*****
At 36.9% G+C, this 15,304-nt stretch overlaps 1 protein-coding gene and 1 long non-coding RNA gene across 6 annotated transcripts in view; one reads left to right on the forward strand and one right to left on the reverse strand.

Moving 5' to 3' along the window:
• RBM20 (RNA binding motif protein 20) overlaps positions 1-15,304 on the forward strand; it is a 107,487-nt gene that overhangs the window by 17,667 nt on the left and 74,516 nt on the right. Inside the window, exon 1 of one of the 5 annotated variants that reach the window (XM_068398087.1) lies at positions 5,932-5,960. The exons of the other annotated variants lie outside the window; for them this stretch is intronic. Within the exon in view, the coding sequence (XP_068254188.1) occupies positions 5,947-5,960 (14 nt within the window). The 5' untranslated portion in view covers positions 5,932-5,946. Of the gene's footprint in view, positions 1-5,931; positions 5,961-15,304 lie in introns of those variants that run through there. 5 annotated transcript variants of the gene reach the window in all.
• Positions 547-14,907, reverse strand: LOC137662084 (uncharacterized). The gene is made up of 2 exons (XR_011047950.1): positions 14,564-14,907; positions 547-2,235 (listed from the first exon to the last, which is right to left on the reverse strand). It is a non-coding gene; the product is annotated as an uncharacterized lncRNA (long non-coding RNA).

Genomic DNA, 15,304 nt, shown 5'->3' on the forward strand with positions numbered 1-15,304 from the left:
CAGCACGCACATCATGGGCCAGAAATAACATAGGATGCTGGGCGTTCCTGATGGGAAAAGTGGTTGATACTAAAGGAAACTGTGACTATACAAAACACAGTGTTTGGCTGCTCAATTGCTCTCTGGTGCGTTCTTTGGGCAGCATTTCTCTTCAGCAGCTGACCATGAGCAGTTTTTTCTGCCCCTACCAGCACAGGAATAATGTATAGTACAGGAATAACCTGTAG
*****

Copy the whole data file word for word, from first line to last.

At 36.9% G+C, this 15,304-nt stretch overlaps 1 protein-coding gene and 1 long non-coding RNA gene across 6 annotated transcripts in view; one reads left to right on the forward strand and one right to left on the reverse strand.

Moving 5' to 3' along the window:
• RBM20 (RNA binding motif protein 20) overlaps positions 1-15,304 on the forward strand; it is a 107,487-nt gene that overhangs the window by 17,667 nt on the left and 74,516 nt on the right. Inside the window, exon 1 of one of the 5 annotated variants that reach the window (XM_068398087.1) lies at positions 5,932-5,960. The exons of the other annotated variants lie outside the window; for them this stretch is intronic. Within the exon in view, the coding sequence (XP_068254188.1) occupies positions 5,947-5,960 (14 nt within the window). The 5' untranslated portion in view covers positions 5,932-5,946. Of the gene's footprint in view, positions 1-5,931; positions 5,961-15,304 lie in introns of those variants that run through there. 5 annotated transcript variants of the gene reach the window in all.
• Positions 547-14,907, reverse strand: LOC137662084 (uncharacterized). The gene is made up of 2 exons (XR_011047950.1): positions 14,564-14,907; positions 547-2,235 (listed from the first exon to the last, which is right to left on the reverse strand). It is a non-coding gene; the product is annotated as an uncharacterized lncRNA (long non-coding RNA).

Genomic DNA, 15,304 nt, shown 5'->3' on the forward strand with positions numbered 1-15,304 from the left:
CAGCACGCACATCATGGGCCAGAAATAACATAGGATGCTGGGCGTTCCTGATGGGAAAAGTGGTTGATACTAAAGGAAACTGTGACTATACAAAACACAGTGTTTGGCTGCTCAATTGCTCTCTGGTGCGTTCTTTGGGCAGCATTTCTCTTCAGCAGCTGACCATGAGCAGTTTTTTCTGCCCCTACCAGCACAGGAATAATGTATAGTACAGGAATAACCTGTAG